The Phantom Metric: What Really Drives US Equity Valuations?
Investors continue to question whether US equity valuations are too high, particularly for growth companies and versus other global markets. But standard valuation metrics don’t tell the whole story. Understanding the cost of capital can provide essential insight on valuing stocks.
US stocks have surged this year. The S&P 500 Index advanced by 28% through November 30 and is trading at a price/forward earnings ratio of nearly 18×, about 24% higher than its 15-year average. Yet standard P/E metrics are narrow indicators that don’t capture the macroeconomic or market context of valuation. To do that, investors need to go back to basics and look at what really drives the value of securities.
Expected Return: The Ultimate Measure of Value
What is the expected return of an investment? This is perhaps the most important question that investors ask when buying any security. By assuming the risk of an investment, we want to know what we’re likely to get back. A security’s expected return is a function of its price movements, which adjust constantly until buyers and sellers are in balance.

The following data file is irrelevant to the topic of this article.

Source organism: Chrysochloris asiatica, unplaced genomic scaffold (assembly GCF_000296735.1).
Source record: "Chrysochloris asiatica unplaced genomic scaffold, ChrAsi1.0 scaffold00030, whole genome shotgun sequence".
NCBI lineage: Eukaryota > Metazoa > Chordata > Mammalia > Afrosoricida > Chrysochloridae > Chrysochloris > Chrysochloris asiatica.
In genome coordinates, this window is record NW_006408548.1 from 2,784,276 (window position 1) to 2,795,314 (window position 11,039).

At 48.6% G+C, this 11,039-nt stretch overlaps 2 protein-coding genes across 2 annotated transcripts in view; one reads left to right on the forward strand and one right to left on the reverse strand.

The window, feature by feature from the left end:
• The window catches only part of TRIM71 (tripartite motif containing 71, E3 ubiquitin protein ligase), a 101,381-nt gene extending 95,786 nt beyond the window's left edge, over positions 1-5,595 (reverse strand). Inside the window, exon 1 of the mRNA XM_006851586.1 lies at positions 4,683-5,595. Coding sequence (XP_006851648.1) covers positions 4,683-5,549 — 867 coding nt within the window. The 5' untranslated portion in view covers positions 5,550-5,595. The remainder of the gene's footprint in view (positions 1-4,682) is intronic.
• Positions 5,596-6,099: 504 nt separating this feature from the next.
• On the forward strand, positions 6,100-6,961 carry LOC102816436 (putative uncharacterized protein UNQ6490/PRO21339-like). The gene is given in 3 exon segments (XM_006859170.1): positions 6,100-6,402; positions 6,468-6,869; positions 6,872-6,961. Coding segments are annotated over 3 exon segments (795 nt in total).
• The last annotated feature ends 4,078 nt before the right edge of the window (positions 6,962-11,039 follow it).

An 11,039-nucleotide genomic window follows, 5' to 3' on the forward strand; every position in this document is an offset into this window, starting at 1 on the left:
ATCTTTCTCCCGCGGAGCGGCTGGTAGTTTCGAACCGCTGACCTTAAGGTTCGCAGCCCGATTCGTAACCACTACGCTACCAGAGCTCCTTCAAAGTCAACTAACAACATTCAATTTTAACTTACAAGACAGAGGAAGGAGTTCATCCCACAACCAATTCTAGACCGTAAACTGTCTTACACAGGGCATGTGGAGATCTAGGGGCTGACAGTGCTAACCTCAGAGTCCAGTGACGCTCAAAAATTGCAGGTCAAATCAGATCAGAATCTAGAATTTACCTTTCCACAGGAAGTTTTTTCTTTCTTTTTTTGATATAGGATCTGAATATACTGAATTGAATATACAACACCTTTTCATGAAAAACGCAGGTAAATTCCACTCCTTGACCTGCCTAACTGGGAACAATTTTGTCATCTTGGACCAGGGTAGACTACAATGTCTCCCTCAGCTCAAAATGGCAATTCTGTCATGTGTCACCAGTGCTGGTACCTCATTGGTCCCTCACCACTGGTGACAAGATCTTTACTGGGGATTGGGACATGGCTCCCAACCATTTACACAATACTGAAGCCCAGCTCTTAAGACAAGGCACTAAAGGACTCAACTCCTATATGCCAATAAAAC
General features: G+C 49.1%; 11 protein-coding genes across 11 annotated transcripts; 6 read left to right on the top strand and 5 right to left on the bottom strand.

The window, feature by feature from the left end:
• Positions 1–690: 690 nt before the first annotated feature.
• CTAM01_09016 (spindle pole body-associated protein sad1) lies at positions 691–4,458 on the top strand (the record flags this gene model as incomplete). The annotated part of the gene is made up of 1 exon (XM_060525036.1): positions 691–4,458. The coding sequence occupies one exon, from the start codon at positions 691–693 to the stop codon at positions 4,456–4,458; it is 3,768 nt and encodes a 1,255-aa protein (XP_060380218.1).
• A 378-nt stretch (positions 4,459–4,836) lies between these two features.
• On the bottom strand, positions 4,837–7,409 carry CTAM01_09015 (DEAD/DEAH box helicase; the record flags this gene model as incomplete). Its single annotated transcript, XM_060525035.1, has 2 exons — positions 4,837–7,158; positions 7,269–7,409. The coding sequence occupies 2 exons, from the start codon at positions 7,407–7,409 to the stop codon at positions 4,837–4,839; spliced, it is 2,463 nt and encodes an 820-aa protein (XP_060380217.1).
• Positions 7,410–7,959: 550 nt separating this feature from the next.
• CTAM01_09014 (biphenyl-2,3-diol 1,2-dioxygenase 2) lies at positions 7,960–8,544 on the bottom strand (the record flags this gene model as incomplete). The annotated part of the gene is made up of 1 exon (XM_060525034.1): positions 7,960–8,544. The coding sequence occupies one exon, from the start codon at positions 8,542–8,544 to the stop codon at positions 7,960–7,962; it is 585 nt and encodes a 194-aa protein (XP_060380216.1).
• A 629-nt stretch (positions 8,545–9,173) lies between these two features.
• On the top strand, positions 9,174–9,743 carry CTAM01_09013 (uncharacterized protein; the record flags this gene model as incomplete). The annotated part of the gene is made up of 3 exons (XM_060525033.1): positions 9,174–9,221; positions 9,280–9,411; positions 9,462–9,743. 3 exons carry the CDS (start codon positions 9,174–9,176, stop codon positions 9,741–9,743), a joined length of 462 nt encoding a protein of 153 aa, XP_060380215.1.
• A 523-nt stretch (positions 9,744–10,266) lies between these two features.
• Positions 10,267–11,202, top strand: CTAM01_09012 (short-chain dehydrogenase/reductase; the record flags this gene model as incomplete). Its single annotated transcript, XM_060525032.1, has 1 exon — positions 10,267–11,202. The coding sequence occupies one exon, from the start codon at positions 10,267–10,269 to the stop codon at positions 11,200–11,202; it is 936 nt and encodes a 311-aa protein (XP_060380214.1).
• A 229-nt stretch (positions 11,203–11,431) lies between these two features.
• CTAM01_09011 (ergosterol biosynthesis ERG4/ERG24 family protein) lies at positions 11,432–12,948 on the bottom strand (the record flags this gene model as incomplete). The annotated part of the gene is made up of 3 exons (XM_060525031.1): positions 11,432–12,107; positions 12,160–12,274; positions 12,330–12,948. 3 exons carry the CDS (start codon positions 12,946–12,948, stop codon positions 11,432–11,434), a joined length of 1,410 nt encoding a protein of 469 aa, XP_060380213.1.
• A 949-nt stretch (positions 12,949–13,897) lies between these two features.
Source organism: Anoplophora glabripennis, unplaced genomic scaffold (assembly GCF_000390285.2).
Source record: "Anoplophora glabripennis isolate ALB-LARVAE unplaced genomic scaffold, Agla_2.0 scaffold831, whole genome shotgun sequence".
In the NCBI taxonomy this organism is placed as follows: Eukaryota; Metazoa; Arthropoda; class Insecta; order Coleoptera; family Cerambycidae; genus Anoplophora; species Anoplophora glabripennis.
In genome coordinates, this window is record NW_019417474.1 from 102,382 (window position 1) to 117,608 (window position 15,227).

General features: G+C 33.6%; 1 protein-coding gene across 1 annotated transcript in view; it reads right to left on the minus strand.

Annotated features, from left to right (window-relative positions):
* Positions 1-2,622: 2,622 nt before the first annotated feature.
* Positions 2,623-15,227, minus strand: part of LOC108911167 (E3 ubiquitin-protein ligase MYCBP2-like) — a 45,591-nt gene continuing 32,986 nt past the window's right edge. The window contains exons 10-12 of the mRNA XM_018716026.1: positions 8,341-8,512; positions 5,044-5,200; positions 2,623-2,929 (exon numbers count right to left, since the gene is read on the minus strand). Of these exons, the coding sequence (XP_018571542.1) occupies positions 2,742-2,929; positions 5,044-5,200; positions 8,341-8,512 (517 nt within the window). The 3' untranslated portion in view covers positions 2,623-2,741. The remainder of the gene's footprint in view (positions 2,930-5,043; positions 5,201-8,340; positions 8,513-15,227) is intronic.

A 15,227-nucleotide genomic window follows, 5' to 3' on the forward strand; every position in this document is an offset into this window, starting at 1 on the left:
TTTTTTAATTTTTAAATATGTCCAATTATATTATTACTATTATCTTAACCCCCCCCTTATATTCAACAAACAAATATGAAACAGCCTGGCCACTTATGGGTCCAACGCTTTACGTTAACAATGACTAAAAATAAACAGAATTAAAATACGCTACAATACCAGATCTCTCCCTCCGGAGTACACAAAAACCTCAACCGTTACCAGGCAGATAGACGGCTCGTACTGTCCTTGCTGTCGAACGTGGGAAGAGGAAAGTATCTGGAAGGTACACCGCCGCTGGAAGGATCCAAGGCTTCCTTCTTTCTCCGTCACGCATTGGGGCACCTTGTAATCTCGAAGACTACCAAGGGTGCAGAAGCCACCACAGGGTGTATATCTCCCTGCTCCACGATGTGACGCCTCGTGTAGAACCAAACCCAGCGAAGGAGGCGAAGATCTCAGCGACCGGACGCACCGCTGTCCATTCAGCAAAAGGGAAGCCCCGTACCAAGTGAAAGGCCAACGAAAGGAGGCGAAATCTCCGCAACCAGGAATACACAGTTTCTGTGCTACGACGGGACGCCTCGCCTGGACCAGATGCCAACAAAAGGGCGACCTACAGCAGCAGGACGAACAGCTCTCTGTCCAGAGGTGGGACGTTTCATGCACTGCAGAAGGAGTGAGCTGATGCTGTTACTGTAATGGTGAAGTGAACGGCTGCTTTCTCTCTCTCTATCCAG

For some investments, the expected return is easy to observe. For example, if you lend $100 to your friend for an agreed 6% interest rate, you’ll be getting a return of $6. With corporate and government bonds, the electronically quoted yield is what you can expect to earn by holding the bond to maturity.
Stocks provide no such clarity. That’s because there’s no direct way to observe a stock’s expected return. But the “Cost of Capital” (COC) can help. It measures the rate of return that a company must earn on its investments to be profitable. As such, the COC is a good measure for the expected return of each stock—and the market.
The Risk-Free Rate
To interpret the COC, start with the so-called risk-free rate (RFR). The RFR is the near certain reward—or cost, if rates are negative—that you can expect from holding onto your cash instead of bearing the risks of investment. By buying a stock or bond, an investor decides to forgo the RFR. What determines the RFR is a hotly debated subject among economists. However, a good proxy for the RFR is the yield on the 10-year Treasury Inflation Protected Security (TIPS), a bond issued by the Federal Government that guarantees an after-inflation return. That yield is just above zero today.
Since stocks are riskier than the TIPS, the COC should always exceed the RFR. This spread between them is the so-called risk premium (Display). So, if the COC is 7% and the RFR 2%, then the risk premium is 5 percentage points.